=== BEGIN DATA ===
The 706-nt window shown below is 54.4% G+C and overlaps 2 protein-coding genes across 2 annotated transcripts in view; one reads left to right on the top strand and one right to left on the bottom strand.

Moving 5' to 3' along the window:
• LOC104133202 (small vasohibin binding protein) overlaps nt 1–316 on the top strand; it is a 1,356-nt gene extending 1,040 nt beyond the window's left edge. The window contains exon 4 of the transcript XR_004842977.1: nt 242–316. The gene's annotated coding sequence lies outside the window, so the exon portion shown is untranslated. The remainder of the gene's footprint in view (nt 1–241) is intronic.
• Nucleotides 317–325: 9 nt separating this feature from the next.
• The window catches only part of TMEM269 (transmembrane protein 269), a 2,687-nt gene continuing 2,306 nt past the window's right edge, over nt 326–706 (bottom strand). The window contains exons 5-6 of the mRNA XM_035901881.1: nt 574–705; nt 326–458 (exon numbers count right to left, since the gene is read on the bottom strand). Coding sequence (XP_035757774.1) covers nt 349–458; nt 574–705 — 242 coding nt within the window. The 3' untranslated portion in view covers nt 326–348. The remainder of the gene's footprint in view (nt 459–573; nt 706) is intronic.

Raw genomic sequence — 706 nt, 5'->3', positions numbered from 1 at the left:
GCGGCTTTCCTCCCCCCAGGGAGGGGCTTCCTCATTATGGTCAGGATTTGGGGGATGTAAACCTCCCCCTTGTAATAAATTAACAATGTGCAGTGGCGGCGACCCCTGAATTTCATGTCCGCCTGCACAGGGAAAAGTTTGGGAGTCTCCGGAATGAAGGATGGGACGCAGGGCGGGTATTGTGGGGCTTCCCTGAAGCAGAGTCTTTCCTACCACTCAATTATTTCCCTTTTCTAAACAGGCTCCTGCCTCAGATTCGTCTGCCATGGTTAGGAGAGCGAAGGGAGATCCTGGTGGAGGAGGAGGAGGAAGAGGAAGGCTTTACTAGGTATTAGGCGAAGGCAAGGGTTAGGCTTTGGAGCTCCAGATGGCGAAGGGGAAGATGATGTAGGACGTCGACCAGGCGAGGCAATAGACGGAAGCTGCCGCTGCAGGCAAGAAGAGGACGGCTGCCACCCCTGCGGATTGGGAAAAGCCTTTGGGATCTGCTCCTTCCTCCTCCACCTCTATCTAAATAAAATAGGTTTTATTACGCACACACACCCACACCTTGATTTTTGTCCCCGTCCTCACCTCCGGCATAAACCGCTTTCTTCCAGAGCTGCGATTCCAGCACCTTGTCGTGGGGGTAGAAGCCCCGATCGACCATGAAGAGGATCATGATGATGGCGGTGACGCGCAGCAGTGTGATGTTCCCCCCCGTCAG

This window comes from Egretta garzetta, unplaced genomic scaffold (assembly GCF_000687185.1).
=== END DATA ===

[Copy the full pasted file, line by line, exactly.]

The 706-nt window shown below is 54.4% G+C and overlaps 2 protein-coding genes across 2 annotated transcripts in view; one reads left to right on the top strand and one right to left on the bottom strand.

Moving 5' to 3' along the window:
• LOC104133202 (small vasohibin binding protein) overlaps nt 1–316 on the top strand; it is a 1,356-nt gene extending 1,040 nt beyond the window's left edge. The window contains exon 4 of the transcript XR_004842977.1: nt 242–316. The gene's annotated coding sequence lies outside the window, so the exon portion shown is untranslated. The remainder of the gene's footprint in view (nt 1–241) is intronic.
• Nucleotides 317–325: 9 nt separating this feature from the next.
• The window catches only part of TMEM269 (transmembrane protein 269), a 2,687-nt gene continuing 2,306 nt past the window's right edge, over nt 326–706 (bottom strand). The window contains exons 5-6 of the mRNA XM_035901881.1: nt 574–705; nt 326–458 (exon numbers count right to left, since the gene is read on the bottom strand). Coding sequence (XP_035757774.1) covers nt 349–458; nt 574–705 — 242 coding nt within the window. The 3' untranslated portion in view covers nt 326–348. The remainder of the gene's footprint in view (nt 459–573; nt 706) is intronic.

Raw genomic sequence — 706 nt, 5'->3', positions numbered from 1 at the left:
GCGGCTTTCCTCCCCCCAGGGAGGGGCTTCCTCATTATGGTCAGGATTTGGGGGATGTAAACCTCCCCCTTGTAATAAATTAACAATGTGCAGTGGCGGCGACCCCTGAATTTCATGTCCGCCTGCACAGGGAAAAGTTTGGGAGTCTCCGGAATGAAGGATGGGACGCAGGGCGGGTATTGTGGGGCTTCCCTGAAGCAGAGTCTTTCCTACCACTCAATTATTTCCCTTTTCTAAACAGGCTCCTGCCTCAGATTCGTCTGCCATGGTTAGGAGAGCGAAGGGAGATCCTGGTGGAGGAGGAGGAGGAAGAGGAAGGCTTTACTAGGTATTAGGCGAAGGCAAGGGTTAGGCTTTGGAGCTCCAGATGGCGAAGGGGAAGATGATGTAGGACGTCGACCAGGCGAGGCAATAGACGGAAGCTGCCGCTGCAGGCAAGAAGAGGACGGCTGCCACCCCTGCGGATTGGGAAAAGCCTTTGGGATCTGCTCCTTCCTCCTCCACCTCTATCTAAATAAAATAGGTTTTATTACGCACACACACCCACACCTTGATTTTTGTCCCCGTCCTCACCTCCGGCATAAACCGCTTTCTTCCAGAGCTGCGATTCCAGCACCTTGTCGTGGGGGTAGAAGCCCCGATCGACCATGAAGAGGATCATGATGATGGCGGTGACGCGCAGCAGTGTGATGTTCCCCCCCGTCAG

This window comes from Egretta garzetta, unplaced genomic scaffold (assembly GCF_000687185.1).